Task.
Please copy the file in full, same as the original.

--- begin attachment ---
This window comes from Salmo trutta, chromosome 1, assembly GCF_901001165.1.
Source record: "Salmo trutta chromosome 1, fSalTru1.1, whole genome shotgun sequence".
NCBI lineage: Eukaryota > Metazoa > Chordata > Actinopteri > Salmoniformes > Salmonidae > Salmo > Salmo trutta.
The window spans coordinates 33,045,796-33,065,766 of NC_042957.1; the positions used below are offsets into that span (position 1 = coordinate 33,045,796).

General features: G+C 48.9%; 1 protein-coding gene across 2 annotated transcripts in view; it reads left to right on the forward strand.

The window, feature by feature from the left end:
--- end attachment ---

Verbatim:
This window comes from Salmo trutta, chromosome 1, assembly GCF_901001165.1.
Source record: "Salmo trutta chromosome 1, fSalTru1.1, whole genome shotgun sequence".
NCBI lineage: Eukaryota > Metazoa > Chordata > Actinopteri > Salmoniformes > Salmonidae > Salmo > Salmo trutta.
The window spans coordinates 33,045,796-33,065,766 of NC_042957.1; the positions used below are offsets into that span (position 1 = coordinate 33,045,796).

General features: G+C 48.9%; 1 protein-coding gene across 2 annotated transcripts in view; it reads left to right on the forward strand.

The window, feature by feature from the left end: